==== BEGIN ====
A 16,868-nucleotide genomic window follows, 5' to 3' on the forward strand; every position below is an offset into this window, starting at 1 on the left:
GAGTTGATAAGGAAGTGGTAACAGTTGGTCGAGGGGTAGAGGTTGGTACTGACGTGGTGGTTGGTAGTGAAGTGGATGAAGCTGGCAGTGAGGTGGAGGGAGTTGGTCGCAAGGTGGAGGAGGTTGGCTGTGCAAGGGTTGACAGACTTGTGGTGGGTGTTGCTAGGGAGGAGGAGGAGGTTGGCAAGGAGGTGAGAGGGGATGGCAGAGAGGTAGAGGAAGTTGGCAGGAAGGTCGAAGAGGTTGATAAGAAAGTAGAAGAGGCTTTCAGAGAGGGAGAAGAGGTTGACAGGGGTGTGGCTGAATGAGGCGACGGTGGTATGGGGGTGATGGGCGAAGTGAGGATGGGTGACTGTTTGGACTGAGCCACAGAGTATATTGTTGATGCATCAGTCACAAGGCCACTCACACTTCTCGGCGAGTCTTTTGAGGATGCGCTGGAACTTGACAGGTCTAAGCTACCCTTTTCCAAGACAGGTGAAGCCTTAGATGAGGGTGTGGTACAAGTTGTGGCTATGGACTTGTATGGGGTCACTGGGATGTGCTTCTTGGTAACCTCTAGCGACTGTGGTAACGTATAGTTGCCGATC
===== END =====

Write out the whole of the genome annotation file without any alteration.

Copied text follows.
A 16,868-nucleotide genomic window follows, 5' to 3' on the forward strand; every position below is an offset into this window, starting at 1 on the left:
GAGTTGATAAGGAAGTGGTAACAGTTGGTCGAGGGGTAGAGGTTGGTACTGACGTGGTGGTTGGTAGTGAAGTGGATGAAGCTGGCAGTGAGGTGGAGGGAGTTGGTCGCAAGGTGGAGGAGGTTGGCTGTGCAAGGGTTGACAGACTTGTGGTGGGTGTTGCTAGGGAGGAGGAGGAGGTTGGCAAGGAGGTGAGAGGGGATGGCAGAGAGGTAGAGGAAGTTGGCAGGAAGGTCGAAGAGGTTGATAAGAAAGTAGAAGAGGCTTTCAGAGAGGGAGAAGAGGTTGACAGGGGTGTGGCTGAATGAGGCGACGGTGGTATGGGGGTGATGGGCGAAGTGAGGATGGGTGACTGTTTGGACTGAGCCACAGAGTATATTGTTGATGCATCAGTCACAAGGCCACTCACACTTCTCGGCGAGTCTTTTGAGGATGCGCTGGAACTTGACAGGTCTAAGCTACCCTTTTCCAAGACAGGTGAAGCCTTAGATGAGGGTGTGGTACAAGTTGTGGCTATGGACTTGTATGGGGTCACTGGGATGTGCTTCTTGGTAACCTCTAGCGACTGTGGTAACGTATAGTTGCCGATC